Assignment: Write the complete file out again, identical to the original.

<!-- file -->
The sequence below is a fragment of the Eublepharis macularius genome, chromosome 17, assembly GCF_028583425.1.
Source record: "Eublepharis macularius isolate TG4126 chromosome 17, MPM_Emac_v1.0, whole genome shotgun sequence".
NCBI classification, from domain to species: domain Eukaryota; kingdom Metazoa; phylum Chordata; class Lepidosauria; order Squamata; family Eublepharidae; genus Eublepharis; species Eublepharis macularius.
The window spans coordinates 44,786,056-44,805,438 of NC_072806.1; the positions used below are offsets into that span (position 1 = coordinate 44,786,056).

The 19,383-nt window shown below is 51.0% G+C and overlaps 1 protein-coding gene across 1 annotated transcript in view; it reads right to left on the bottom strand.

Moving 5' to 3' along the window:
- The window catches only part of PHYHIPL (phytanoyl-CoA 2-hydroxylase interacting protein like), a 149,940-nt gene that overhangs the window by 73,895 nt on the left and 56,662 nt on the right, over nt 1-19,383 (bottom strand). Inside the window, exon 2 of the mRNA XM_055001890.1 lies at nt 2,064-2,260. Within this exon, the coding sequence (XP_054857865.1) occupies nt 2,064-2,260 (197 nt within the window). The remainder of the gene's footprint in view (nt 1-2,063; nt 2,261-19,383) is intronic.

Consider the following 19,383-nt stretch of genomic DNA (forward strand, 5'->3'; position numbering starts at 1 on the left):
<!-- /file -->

The sequence below is a fragment of the Eublepharis macularius genome, chromosome 17, assembly GCF_028583425.1.
Source record: "Eublepharis macularius isolate TG4126 chromosome 17, MPM_Emac_v1.0, whole genome shotgun sequence".
NCBI classification, from domain to species: domain Eukaryota; kingdom Metazoa; phylum Chordata; class Lepidosauria; order Squamata; family Eublepharidae; genus Eublepharis; species Eublepharis macularius.
The window spans coordinates 44,786,056-44,805,438 of NC_072806.1; the positions used below are offsets into that span (position 1 = coordinate 44,786,056).

The 19,383-nt window shown below is 51.0% G+C and overlaps 1 protein-coding gene across 1 annotated transcript in view; it reads right to left on the bottom strand.

Moving 5' to 3' along the window:
- The window catches only part of PHYHIPL (phytanoyl-CoA 2-hydroxylase interacting protein like), a 149,940-nt gene that overhangs the window by 73,895 nt on the left and 56,662 nt on the right, over nt 1-19,383 (bottom strand). Inside the window, exon 2 of the mRNA XM_055001890.1 lies at nt 2,064-2,260. Within this exon, the coding sequence (XP_054857865.1) occupies nt 2,064-2,260 (197 nt within the window). The remainder of the gene's footprint in view (nt 1-2,063; nt 2,261-19,383) is intronic.

Consider the following 19,383-nt stretch of genomic DNA (forward strand, 5'->3'; position numbering starts at 1 on the left):